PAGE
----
In 1983, Coors beer ”reportedly allegedly is said to have taken or” took ads out in major newspapers WHICH ONES? after Wallace’s 60 MINUTES investigation found little truth to rumors the company was racist.  “The Four Most Dreaded Words in the English Language: Mike Wallace is Here,” ran atop PRINT? ads boasting that the firm had passed muster with the “grand inquisitor” himself. – ANYBODY got pics or links top those ads then? DISH! and if it was just AD COPY, then Coors himself never said those words, that was his clever savvy ad copy writers who write that as creative copy. So not a realy quote from Mr Coors at all. case closed?

  • Anonymous

    Coors Brewing Company once REPORTEDLy ALLEGEDLY SHOW ME THE AD COPY AND JPG touted Wallace’s investigative clout in an ad …AN ADVERT!…. claiming: CLAIMING?….”The four most dreaded words in the English language are ‘Mike Wallace Is Here.’ . NOTE: but that is very different from other stories saying Mr COORS SAID or COORS QUIPED.  bc Coors never quipped or said that. Period.

  • Anonymous

    Andrew, re ”Someone get an investigative journalist on this pronto!” — When I read your very good way over here in Taiwan, I smelled a rat sort of but when i read this line again, ”Someone get an investigative journalist on this pronto!” — i realized YOU were on to something BIG here….and I am on the gumshoe beat now….in fact, Coors never said that, never quipped that, is incorrectly credited with saying a cute quote he in fact never said…….so how did this faux quote thing get started? This story has legs, yes. SOON, wait!

  • Anonymous

    Bill, the problem here is you and everyone else in lazy media is saying ”Beer baron Joseph Coors is credited with first saying, “The four most frightening words in the English language are, ‘Mike Wallace is here.’ ” — the weasel word here is ”IS CREDITED WITH” , others put it as ”’IS SAID TO HAVE QUIPPED” or ”QUIPPED”…but nobody looked it up to see if it was trrue. In fact, Coors never said that. Just as Sartre never said Hell is other people at breakfast, as the internet now says he said. Google it. Maybe ”Hell is other people not fact checking their eulogies…”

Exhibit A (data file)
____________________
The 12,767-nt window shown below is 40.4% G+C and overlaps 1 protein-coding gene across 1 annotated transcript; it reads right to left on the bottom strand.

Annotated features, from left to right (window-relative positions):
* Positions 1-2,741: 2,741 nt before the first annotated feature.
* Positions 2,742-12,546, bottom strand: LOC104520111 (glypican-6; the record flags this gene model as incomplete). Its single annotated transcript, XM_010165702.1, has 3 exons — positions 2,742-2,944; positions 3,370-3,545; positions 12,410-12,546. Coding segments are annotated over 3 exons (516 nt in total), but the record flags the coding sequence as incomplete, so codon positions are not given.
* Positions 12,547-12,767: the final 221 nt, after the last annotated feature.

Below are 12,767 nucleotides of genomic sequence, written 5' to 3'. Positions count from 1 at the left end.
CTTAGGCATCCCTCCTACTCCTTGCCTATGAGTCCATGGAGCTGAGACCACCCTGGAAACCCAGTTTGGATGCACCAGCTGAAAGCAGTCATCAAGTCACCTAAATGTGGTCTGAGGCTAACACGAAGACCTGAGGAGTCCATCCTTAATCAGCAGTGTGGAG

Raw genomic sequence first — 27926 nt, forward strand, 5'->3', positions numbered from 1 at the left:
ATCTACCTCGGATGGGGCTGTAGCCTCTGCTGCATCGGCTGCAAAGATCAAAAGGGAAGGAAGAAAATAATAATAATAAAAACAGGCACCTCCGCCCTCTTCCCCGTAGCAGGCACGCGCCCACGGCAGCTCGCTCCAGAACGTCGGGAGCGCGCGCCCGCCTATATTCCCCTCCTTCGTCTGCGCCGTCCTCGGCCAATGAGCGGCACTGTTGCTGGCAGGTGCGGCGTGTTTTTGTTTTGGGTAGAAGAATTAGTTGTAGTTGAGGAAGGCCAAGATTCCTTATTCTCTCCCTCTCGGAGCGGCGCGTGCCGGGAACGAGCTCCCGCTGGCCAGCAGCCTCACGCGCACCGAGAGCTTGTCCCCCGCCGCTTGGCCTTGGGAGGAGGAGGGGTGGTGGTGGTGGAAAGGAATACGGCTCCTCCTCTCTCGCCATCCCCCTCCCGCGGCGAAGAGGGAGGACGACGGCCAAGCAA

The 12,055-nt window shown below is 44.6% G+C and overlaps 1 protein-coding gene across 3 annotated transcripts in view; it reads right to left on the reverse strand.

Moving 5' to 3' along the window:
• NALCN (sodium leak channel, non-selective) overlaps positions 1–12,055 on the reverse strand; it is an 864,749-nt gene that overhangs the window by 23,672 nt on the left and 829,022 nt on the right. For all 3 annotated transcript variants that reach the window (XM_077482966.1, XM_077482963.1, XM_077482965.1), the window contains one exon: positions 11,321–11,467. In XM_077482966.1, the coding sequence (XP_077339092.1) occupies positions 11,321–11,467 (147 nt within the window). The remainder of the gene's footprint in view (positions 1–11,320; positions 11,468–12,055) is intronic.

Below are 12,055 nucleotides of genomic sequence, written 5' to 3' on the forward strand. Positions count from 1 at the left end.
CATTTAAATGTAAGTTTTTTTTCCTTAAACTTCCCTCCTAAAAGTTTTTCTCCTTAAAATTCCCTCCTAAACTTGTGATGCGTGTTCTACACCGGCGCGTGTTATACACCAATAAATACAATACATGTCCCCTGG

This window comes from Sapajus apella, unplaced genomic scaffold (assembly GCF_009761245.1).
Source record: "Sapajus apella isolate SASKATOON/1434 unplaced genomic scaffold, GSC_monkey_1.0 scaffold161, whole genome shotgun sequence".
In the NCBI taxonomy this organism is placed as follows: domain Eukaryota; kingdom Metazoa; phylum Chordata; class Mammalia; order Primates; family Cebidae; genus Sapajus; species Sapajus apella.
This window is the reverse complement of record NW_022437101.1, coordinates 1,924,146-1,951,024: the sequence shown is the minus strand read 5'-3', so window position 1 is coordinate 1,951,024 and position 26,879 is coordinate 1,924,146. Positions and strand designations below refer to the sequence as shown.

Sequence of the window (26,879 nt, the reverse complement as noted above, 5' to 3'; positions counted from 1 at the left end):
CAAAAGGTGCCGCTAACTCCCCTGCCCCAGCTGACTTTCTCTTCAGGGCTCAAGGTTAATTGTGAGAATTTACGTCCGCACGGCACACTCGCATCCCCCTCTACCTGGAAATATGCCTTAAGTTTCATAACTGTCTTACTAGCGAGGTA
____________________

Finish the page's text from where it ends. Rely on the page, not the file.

Read more here

  • Anonymous

    Sharon Shahid, online managing editor, repeats the fib.
    Even David Bauder of the Associated Press falls for the legend: [When a Wallace story found little to back up rumours that Coors beer executives were racist, the relieved company took out newspaper ads trumpeting that it had survived. The ad's top: "The four most dreaded words in the English language: Mike Wallace is here."] OH YEAH? Where is the ad? Where is the ad copy? And Joseph Coors never said those words? His ad copy writers did. Big difference!

    even Valerie Nelson at the Los Angeles Times fell for the faux quote too:

  • Anonymous

    Item: Coors Brewing Company once touted Wallace’s investigative clout in an ad claiming: “The four most dreaded words in the English language are ‘Mike Wallace Is Here.’ BUT…the ad copy does not mean Joseph Coors ever said that. It’s just clever advertising copy and the quote stuck. But Joseph Coors never said that.

  • Anonymous

    Coors Brewing’s Joseph Coors did not say the famous faux quote: “The four most dreaded words in the English language are ‘Mike Wallace Is Here.’

    It’s another urban newsroom myth, and in an online world, faux quotse travel fast.

  • Anonymous

    The Los Angeles Times attributes the QUOTE UNQUOTE to Joseph Coors. My gumshoe team is investigating.
    Something in my files tells me this is another faux quote. Will dish when evidence appears. SOON.

  • Anonymous

    Jewish? Who knew? re: ”Myron Leon Wallace ……was the son of Russian Jewish immigrants, Frank and Zina Wallace. His father ran a wholesale grocery business.” Most likely, the name in Russia was something like Wallechinksky, like that famous trivia book author David Wallechinsky out in Los Angeles. RIP Zadie Wallechinsky, we hardly knew ye, but that Streisand interview was tough love , yes!”

  • http://www.facebook.com/emerson.schwartzkopf Emerson Schwartzkopf

    The ironic bit about the Joseph Coors quote is that the Adolph Coors Co. managed to use a Mike Wallace report to its advantage, and the strategy became a business-school case study. 
    http://mba.tuck.dartmouth.edu/pdf/2001-1-0028.pdf